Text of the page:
The European Commission recommended on Wednesday visa-free travel inside Europe's Schengen borderless zone for around 80 million Turkish citizens.
Turkey has five benchmarks, out of an initial total of 72, to fulfill by the end of June, according to the European Commission, the European Union's executive body.
"Turkey has made impressive progress, particularly in recent weeks, on meeting the benchmarks of its visa liberalization roadmap," European Commission First Vice-President Frans Timmermans said in Brussels on Wednesday.
The five remaining benchmarks touch on issues including: measures to prevent corruption, data protection in line with EU standards, cooperation with EU's law enforcement agency Europol, judicial cooperation on criminal matters with all EU member states and "revising the legislation and practices on terrorism in line with European standards".
"There is still work to be done as a matter of urgency but if Turkey sustains the progress made, they can meet the remaining benchmarks," he added.
Meanwhile, Turkish Foreign Minister Mevlüt Çavuşoğlu, accompanied by Turkey's EU Minister Volkan Bozkır, spoke to reporters on Wednesday, saying, "As Turkey, we are satisfied with the point we have arrived at; our aim is full membership to EU."
Çavuşoğlu added that the visa liberation builds popular support for EU accession in Turkey.
Turkey must also begin the use of biometric passports containing fingerprint information for travelers wishing to benefit from visa-free access. Turkish citizens have till the year-end to change their passports. Çavuşoğlu added that the renewals for passports will begin starting June 1.
5 benchmarks still to be met by Turkey:
A press release by the European Commission has outlined the five benchmarks which are still need to be met by Turkey before June 2016:
The stateement also added that two benchmarks were not completed as of yet due to procedural impossibilities.
"Two requirements need a longer timeline for implementation for practical and procedural reasons. This has made it impossible for them to be fulfilled in a complete manner by the accelerated time for the implementation of the visa liberalisation roadmap decided upon by EU Heads of State or Government and Turkey on 18 March 2016," the statement said.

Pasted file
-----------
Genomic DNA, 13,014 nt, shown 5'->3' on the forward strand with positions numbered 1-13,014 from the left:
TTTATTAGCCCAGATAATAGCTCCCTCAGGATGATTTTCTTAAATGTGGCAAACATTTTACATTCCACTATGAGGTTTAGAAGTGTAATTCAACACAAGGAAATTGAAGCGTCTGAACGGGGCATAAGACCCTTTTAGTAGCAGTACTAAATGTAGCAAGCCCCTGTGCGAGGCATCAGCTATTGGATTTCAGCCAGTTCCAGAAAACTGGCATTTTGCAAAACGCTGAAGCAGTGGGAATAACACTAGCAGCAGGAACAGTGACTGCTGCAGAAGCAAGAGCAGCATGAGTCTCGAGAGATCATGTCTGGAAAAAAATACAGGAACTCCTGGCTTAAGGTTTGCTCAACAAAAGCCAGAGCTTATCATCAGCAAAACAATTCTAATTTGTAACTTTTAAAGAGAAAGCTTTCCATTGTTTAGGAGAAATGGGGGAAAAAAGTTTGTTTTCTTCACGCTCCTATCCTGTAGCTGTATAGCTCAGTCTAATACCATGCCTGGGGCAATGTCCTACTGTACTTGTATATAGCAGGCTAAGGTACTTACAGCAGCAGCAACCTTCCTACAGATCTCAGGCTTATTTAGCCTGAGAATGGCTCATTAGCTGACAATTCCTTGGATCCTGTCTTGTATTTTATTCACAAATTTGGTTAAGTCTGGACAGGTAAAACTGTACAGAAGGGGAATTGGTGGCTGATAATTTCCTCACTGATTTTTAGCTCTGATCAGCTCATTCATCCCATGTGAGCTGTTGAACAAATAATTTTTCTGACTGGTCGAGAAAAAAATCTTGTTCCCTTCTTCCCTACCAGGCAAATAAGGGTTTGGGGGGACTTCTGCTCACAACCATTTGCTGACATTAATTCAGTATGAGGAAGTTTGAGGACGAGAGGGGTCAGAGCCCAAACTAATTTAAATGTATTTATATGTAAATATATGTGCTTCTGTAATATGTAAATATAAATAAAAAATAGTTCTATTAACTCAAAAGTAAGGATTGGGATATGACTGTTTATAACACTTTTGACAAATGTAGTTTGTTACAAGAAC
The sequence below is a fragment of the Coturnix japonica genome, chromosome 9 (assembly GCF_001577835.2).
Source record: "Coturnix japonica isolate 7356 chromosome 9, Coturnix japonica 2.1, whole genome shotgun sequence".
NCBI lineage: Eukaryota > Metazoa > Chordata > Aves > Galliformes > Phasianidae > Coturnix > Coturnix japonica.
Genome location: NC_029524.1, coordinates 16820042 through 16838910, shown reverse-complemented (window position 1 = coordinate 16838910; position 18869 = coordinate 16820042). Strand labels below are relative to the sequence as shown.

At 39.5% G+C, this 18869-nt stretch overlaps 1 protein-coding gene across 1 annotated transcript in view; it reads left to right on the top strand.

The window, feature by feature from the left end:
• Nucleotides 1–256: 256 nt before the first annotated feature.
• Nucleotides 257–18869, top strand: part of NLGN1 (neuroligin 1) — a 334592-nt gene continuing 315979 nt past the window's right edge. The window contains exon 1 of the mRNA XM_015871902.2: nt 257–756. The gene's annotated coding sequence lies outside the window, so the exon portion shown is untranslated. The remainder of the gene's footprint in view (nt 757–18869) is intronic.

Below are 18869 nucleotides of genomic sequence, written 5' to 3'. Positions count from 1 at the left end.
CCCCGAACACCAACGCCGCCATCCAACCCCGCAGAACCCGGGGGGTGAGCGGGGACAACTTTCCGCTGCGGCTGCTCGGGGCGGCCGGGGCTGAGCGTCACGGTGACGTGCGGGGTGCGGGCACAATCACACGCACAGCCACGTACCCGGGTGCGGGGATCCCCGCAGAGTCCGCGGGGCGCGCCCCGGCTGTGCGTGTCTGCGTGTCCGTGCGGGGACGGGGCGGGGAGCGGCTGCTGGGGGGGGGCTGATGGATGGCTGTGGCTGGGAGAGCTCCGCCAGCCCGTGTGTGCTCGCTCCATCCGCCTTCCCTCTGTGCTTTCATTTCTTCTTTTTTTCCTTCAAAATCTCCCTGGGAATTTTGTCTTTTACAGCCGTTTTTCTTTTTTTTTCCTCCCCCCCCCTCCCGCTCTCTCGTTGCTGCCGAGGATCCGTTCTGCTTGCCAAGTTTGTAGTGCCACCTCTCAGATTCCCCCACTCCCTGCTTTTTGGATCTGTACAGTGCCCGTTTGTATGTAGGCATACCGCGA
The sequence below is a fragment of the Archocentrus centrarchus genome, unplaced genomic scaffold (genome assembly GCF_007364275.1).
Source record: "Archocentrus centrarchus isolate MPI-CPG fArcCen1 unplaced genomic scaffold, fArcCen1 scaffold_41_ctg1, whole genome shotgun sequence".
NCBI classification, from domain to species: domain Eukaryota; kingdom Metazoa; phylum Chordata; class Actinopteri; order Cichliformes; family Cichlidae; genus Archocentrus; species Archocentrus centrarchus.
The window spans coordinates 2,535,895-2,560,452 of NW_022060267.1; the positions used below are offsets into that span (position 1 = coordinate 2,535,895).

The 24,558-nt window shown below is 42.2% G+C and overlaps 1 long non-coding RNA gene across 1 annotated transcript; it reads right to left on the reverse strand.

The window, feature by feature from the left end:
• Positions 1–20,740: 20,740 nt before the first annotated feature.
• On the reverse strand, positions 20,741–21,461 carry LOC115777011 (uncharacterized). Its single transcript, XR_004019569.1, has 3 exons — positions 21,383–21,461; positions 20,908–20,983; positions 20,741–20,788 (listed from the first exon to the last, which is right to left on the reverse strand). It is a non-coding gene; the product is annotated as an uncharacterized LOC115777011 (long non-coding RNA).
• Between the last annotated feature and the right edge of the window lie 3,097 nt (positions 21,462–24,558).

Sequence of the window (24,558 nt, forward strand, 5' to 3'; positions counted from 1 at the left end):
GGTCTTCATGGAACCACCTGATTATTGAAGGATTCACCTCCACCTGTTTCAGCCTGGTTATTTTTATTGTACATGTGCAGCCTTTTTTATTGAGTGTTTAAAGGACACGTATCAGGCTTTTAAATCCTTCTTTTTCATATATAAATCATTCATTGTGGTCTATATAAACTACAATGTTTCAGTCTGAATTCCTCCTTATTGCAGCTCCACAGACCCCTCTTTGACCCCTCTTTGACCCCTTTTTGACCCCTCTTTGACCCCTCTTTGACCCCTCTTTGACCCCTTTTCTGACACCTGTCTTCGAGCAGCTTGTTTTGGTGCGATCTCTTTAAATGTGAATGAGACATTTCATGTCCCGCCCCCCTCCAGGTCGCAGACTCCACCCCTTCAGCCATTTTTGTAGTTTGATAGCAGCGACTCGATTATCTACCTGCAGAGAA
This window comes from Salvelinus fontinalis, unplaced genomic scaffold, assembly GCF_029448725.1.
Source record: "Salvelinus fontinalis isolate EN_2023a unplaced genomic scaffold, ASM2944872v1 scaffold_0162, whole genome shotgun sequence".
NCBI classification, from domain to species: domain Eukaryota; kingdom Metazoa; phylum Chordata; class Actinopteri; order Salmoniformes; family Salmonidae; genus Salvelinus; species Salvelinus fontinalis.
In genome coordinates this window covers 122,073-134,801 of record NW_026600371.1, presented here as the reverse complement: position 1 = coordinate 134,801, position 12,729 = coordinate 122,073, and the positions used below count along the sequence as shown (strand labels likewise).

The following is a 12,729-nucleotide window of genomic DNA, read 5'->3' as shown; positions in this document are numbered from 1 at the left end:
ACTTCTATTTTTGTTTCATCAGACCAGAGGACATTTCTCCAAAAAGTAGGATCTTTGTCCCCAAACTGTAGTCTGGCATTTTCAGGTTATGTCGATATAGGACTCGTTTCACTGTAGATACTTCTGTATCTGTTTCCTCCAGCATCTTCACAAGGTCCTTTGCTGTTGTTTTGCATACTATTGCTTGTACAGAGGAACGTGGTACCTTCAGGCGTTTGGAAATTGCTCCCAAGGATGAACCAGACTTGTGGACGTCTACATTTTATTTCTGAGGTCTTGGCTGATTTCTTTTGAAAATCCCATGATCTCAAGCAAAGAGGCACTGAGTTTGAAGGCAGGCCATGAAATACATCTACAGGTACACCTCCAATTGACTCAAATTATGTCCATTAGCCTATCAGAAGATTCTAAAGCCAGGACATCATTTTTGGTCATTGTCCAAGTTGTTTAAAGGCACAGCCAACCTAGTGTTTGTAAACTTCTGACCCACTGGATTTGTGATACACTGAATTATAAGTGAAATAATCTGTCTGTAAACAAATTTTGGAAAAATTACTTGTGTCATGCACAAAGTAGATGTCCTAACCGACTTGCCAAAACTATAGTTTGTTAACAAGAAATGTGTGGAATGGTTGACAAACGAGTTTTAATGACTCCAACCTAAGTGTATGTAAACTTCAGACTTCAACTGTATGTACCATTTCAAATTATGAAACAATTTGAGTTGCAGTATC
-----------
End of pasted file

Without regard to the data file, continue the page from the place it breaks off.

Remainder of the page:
"This concerns, firstly, the upgrading the existing biometric passports so as to include security features in line with the EU standards. Given the acceleration of the visa liberalisation process, it is objectively not possible for Turkey to have completely fulfilled this benchmark in time. As an interim solution, as of June 2016, Turkey will issue biometric passports with short validity including both the facial image and fingerprints of the passport holders who wish to make use of visa-free travel to the EU. They will be encrypted to International Civil Aviation Organisation standards. By October 2016, Turkey will issue EU standard passports. This solution in any case means that only Turkish citizens with a biometric passport will be able to enter the EU without a visa," it added.
"The second benchmark which could not objectively be completed in time concerns fully implementing the provisions of the EU-Turkey readmission agreement, including those related to the readmission of third country nationals. This is not possible simply because these provisions will only enter into force as of 1 June 2016."
In order for the visa waiver to take effect from July, the commission's recommendation must first be approved by the European Parliament and EU member states, which have relied heavily on Turkey to stem the flow of refugees seeking to enter Europe.
On Tuesday, Turkey's cabinet approved visa-free travel for citizens of EU member states seeking to visit the country, according to its Official Gazette.
However, the measure will only be implemented once the EU accepts visa liberalization for Turkish nationals.
Citizens of most EU member states in the Schengen borderless zone are already exempt from obtaining a visa before visiting Turkey, with the exception of citizens of Austria, Belgium, the Netherlands, Poland, Portugal and Spain.
EU member states, including the U.K. and Ireland, are not part of the Schengen zone and are therefore exempt from the visa freedom agreement and continue to require Turkish citizens to apply for visa upon a visit.
Visa exemption will apply to the four Schengen-associated countries Iceland, Liechtenstein, Norway and Switzerland, according to the European Commission.
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